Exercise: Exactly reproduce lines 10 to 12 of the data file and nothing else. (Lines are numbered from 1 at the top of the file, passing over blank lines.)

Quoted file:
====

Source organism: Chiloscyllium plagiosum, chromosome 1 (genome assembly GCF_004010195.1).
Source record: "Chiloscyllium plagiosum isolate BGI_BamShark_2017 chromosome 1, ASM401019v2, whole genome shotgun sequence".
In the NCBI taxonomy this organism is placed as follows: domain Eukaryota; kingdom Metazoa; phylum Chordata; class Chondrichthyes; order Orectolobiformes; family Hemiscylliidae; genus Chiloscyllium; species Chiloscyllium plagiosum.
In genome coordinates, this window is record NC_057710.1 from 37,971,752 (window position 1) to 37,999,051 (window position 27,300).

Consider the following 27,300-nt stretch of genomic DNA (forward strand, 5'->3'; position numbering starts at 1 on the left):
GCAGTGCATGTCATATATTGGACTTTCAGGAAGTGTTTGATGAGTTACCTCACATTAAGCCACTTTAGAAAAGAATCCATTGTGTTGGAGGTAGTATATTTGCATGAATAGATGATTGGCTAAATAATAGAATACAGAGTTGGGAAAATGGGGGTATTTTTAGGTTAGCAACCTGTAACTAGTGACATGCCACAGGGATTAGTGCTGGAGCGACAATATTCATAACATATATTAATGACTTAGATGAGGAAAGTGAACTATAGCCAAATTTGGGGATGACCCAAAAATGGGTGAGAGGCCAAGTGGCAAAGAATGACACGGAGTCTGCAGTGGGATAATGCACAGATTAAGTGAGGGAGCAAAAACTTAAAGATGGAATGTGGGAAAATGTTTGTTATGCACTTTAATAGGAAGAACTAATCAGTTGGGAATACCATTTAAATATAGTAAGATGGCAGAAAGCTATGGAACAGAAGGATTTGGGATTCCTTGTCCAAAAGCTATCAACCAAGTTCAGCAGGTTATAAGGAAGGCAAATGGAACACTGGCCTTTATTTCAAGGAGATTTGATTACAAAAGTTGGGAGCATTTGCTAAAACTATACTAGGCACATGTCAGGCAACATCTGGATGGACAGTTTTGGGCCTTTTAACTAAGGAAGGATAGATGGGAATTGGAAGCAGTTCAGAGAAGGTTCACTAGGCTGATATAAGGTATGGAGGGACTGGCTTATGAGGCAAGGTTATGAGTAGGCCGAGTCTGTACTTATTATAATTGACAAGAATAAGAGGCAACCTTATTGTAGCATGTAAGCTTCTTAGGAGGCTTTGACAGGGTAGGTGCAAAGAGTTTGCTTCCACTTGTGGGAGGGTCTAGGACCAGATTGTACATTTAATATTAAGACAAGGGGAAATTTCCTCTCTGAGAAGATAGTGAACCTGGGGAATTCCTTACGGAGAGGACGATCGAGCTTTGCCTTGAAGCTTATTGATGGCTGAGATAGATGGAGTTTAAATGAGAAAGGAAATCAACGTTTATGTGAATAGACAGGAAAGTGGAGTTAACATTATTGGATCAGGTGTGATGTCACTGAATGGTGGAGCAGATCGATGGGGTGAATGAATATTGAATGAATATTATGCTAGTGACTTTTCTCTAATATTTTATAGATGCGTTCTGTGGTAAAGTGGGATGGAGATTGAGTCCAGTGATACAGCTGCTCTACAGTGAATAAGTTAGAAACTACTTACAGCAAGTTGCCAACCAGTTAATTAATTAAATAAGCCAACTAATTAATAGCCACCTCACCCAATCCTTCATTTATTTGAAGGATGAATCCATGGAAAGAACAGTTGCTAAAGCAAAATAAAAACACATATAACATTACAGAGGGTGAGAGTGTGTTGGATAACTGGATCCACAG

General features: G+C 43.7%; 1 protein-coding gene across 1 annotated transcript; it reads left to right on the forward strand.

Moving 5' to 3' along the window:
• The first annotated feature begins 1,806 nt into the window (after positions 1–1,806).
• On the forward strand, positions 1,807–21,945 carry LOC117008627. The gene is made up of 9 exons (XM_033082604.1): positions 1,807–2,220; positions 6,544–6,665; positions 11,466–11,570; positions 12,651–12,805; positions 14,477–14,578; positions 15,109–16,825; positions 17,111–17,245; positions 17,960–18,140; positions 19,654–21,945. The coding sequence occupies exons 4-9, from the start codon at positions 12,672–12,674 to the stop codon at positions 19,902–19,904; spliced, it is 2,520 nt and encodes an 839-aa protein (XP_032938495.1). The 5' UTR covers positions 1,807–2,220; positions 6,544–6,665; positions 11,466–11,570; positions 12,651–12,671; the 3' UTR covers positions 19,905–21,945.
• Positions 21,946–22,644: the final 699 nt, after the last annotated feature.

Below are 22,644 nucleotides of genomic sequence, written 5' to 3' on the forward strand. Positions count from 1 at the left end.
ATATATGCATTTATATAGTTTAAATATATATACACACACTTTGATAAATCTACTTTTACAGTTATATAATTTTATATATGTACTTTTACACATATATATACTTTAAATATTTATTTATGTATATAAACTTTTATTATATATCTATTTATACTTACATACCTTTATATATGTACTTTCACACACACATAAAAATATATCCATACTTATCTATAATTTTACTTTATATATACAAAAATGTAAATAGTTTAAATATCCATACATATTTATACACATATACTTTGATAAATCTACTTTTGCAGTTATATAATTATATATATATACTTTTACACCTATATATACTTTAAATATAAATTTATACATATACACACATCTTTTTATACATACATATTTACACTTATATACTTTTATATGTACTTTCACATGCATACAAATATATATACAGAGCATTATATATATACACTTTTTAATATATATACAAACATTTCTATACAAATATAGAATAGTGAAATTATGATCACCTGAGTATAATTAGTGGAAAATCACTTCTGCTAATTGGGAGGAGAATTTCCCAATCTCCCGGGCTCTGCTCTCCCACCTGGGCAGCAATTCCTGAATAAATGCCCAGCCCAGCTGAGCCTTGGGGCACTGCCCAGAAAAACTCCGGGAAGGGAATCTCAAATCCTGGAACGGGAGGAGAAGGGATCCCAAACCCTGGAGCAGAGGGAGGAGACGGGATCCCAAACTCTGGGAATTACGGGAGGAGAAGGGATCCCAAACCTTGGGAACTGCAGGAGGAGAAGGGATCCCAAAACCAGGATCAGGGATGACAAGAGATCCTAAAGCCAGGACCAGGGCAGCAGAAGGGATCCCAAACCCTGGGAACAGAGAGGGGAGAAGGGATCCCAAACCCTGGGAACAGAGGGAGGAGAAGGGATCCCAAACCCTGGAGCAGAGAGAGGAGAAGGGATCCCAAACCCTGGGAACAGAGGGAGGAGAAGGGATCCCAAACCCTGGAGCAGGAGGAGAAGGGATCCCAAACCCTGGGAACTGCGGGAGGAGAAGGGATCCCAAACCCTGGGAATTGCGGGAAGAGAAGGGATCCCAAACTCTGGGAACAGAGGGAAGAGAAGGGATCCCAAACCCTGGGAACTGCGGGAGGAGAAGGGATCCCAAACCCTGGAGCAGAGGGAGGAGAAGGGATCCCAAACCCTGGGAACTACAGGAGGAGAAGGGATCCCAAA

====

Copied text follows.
• On the forward strand, positions 1,807–21,945 carry LOC117008627. The gene is made up of 9 exons (XM_033082604.1): positions 1,807–2,220; positions 6,544–6,665; positions 11,466–11,570; positions 12,651–12,805; positions 14,477–14,578; positions 15,109–16,825; positions 17,111–17,245; positions 17,960–18,140; positions 19,654–21,945. The coding sequence occupies exons 4-9, from the start codon at positions 12,672–12,674 to the stop codon at positions 19,902–19,904; spliced, it is 2,520 nt and encodes an 839-aa protein (XP_032938495.1). The 5' UTR covers positions 1,807–2,220; positions 6,544–6,665; positions 11,466–11,570; positions 12,651–12,671; the 3' UTR covers positions 19,905–21,945.
• Positions 21,946–22,644: the final 699 nt, after the last annotated feature.

Below are 22,644 nucleotides of genomic sequence, written 5' to 3' on the forward strand. Positions count from 1 at the left end.